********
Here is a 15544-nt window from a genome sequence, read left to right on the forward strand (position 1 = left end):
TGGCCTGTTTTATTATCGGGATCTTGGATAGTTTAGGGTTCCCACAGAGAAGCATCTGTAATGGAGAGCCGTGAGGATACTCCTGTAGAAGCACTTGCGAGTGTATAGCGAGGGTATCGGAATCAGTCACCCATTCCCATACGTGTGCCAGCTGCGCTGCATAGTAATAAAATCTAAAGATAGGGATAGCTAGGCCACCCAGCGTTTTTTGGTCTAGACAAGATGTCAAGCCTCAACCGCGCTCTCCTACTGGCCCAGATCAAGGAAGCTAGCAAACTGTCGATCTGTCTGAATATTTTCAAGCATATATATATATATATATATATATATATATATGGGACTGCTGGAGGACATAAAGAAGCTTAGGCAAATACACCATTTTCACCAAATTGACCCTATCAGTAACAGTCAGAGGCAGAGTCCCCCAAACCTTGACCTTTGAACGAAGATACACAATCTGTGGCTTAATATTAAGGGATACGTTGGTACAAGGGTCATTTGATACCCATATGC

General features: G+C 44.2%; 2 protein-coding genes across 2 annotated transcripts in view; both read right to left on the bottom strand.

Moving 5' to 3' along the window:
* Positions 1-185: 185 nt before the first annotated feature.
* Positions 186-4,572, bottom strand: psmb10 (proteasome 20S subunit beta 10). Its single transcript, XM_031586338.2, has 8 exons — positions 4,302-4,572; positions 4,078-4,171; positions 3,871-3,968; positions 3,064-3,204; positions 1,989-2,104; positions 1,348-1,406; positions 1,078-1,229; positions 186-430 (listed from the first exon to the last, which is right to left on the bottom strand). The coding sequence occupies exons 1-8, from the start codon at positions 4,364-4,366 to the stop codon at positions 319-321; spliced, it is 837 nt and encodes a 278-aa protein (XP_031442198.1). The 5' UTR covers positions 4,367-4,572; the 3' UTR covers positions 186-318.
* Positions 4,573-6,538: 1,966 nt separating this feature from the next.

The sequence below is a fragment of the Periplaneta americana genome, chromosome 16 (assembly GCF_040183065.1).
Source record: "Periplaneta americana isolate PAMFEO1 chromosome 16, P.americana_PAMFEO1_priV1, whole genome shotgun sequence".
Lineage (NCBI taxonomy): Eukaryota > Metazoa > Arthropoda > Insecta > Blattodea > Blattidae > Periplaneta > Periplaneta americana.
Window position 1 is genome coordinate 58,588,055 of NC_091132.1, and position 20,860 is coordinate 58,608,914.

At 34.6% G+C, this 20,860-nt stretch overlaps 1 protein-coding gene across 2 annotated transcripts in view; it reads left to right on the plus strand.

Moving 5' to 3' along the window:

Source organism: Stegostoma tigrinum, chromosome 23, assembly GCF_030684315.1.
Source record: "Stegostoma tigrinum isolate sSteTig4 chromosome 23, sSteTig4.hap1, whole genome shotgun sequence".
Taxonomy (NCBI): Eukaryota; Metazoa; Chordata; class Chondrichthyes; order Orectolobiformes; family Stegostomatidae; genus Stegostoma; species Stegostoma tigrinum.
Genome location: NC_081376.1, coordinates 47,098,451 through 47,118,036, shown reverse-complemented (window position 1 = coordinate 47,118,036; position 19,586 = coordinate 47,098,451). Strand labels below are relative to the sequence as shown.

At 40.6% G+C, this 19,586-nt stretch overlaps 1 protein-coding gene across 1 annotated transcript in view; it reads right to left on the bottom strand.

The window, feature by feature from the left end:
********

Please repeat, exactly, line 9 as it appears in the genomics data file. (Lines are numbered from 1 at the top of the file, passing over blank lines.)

Source record: "Periplaneta americana isolate PAMFEO1 chromosome 16, P.americana_PAMFEO1_priV1, whole genome shotgun sequence".